PresuppositionsI find that I often read my academic colleagues' papers at academia.edu and other similar repositories, or they send me their drafts directly. I am not always aware of whether the paper has been published or not. Sometimes I can see that I'm looking at a word-processed document (double spacing, etc.); other times the paper is so smart it's impossible to distinguish from a formally-published piece of writing (LaTeX etc.).
Reading colleagues' drafts gives me access to the cutting edge of recent research. Reading in a journal can mean I'm looking at something the author had finished with one, two or even three years ago. In that sense, reading drafts is like attending a conference. You find out what's going on, even if the materials are rough at the edges. You participate in the current conversation.
In many ways, reading colleagues' writings informally like this is more similar to the medieval ways of knowledge-exchange that were dominated by letter-writing. The most famous example is Mersenne (fl. 1600), who was at the centre of a very important network of letter-writers, and just preceded the founding of the first academic journal, Henry Oldenberg's Philosophical Transactions of the Royal Society (founded 1665).
What am I missing?
Editorial controlWhat I don't get by reading private drafts is the curatorial intervention of a board of editors. A journals' editorial board acts as a gatekeeper for knowledge, making decisions about what is worth propagating and what is not worth propagating. The board also makes small improvements and changes to submissions, required since many academic authors are poor writers, and because of the natural processes of error. So, a good editorial board makes curatorial decisions about what to display, and improves quality.
Counter-argument: Many editorial boards don't do their work professionally. The extended "advisory board members" are window-dressing; the real editorial activity is often carried out by only one dynamic person, perhaps with secretarial support. This depends, of course, on the size of the journal and the academic field it serves. I'm thinking of sub-fields in the humanities.
Archiving and findabilityA journal also provides archival storage for the long term. This is critically important. An essential process in academic work is to "consult the archive." The archive has to actually be there in order to be accessed. A journal - in print or electronically - offers a stable way of finding scholars' work through metadata tagging (aka cataloguing), and through long-term physical or electronic storage. If I read a colleagues' draft, I may not be able to find it again in a year's time. Is it still at academia.edu? Where? Did I save a copy on my hard drive? Is my hard drive well-organized and backed up (in which case, is it a journal of sorts?)?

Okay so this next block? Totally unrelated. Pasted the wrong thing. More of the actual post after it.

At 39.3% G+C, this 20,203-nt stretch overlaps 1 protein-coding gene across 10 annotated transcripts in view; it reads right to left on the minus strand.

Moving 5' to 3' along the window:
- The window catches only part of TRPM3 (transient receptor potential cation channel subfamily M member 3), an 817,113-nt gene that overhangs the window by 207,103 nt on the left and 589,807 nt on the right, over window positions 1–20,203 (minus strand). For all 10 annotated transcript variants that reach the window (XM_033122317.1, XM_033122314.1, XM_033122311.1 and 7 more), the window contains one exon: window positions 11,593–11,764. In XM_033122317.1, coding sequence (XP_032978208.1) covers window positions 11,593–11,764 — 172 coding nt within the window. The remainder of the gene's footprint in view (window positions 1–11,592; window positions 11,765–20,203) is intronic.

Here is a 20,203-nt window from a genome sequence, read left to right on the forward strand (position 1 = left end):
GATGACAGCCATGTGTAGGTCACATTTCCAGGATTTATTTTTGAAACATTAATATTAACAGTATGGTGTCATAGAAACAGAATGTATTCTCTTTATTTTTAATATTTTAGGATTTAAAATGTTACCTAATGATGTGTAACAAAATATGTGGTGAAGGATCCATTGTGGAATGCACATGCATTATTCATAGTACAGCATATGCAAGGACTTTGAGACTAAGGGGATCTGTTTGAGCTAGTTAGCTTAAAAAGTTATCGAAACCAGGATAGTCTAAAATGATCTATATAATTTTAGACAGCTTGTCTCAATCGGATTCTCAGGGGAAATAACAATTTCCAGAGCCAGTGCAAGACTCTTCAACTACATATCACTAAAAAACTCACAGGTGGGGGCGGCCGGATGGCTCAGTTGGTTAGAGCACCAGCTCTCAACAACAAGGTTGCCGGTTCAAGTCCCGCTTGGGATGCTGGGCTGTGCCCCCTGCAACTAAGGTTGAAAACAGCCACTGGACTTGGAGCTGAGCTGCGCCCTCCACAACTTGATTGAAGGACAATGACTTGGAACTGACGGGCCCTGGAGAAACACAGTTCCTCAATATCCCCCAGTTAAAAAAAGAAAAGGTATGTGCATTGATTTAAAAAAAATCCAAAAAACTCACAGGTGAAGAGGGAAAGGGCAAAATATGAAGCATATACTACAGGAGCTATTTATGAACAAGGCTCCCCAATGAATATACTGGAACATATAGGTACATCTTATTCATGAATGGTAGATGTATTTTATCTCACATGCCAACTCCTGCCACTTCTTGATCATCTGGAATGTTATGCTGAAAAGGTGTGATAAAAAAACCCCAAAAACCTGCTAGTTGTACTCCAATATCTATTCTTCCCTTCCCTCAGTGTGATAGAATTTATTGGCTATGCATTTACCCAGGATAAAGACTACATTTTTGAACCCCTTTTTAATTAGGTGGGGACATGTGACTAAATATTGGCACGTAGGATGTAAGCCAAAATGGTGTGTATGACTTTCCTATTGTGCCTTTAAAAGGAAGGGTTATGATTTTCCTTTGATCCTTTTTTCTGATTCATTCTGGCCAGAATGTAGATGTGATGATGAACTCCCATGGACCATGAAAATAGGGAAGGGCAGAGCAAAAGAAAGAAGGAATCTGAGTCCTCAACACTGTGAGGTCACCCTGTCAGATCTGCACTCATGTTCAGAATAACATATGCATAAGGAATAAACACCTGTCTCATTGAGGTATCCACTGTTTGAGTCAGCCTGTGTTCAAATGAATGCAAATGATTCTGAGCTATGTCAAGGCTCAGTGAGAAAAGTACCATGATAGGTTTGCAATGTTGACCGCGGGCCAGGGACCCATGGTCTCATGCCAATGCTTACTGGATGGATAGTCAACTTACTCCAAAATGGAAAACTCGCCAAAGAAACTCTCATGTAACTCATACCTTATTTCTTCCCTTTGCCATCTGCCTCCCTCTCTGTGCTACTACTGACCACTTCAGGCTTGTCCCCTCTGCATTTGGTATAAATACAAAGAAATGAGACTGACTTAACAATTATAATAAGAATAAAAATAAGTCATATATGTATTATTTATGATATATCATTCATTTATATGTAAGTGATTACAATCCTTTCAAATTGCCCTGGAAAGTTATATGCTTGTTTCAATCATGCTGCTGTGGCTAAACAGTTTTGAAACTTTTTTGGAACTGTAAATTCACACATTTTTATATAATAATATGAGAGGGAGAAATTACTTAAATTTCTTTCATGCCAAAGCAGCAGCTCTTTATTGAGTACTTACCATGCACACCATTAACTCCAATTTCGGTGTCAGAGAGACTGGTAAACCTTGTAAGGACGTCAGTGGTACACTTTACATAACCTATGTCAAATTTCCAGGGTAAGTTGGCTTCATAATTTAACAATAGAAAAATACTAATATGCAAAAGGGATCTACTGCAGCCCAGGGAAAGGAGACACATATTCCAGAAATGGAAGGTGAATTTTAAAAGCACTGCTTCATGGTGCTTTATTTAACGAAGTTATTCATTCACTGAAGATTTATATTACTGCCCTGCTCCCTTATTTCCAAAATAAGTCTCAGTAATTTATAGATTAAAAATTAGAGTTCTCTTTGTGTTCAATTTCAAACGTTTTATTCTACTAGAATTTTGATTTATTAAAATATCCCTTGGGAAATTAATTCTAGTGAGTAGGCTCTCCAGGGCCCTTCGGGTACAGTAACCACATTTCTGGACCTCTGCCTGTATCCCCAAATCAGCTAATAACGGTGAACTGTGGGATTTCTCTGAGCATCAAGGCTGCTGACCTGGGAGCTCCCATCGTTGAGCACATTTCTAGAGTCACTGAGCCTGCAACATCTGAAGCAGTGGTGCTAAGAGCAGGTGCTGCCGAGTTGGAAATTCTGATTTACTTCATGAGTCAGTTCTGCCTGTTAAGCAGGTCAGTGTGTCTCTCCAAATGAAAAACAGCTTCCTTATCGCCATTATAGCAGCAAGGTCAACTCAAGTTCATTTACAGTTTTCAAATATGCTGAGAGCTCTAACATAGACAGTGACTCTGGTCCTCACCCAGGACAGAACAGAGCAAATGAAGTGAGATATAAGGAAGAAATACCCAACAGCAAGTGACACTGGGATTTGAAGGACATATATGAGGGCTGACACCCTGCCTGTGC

Counter-argument: Are electronic journals archival? Are they going to be findable in a decade's time? Some are, some aren't. The same goes for print, but print is - at the present time - more durable, and more likely to be findable in future years. An example is the All India Ayurvedic Directory, published in the years around the 1940s. A very valuable document of social and medical history. It's unavailable through normal channels. Only a couple of issues have been microfilmed or are in libraries. Most of the journal is probably available in Kottayam or Trissur in Kerala, but it would take a journey to find it and a lot of local diplomatic effort to be given permission to see it. Nevertheless, it probably exists, just.
PrestigeA journal may develop a reputation that facilitates trust in the articles published by that journal. This is primarily of importance for people who don't have time to read for themselves and to engage in the primary scholarly activity of thinking and making judgements based on arguments and evidence. A journal's prestige may also play a part in embedding it in networks of scholarly trust and shared but not known knowledge, in the sense developed by Michael Polanyi (Personal Knowledge, The Tacit Dimension and other writings).
ConclusionAt the moment, I can't think of any other justifications for the existence of journals. But if editorial functions and long-term storage work properly, they are major factors that are worth having.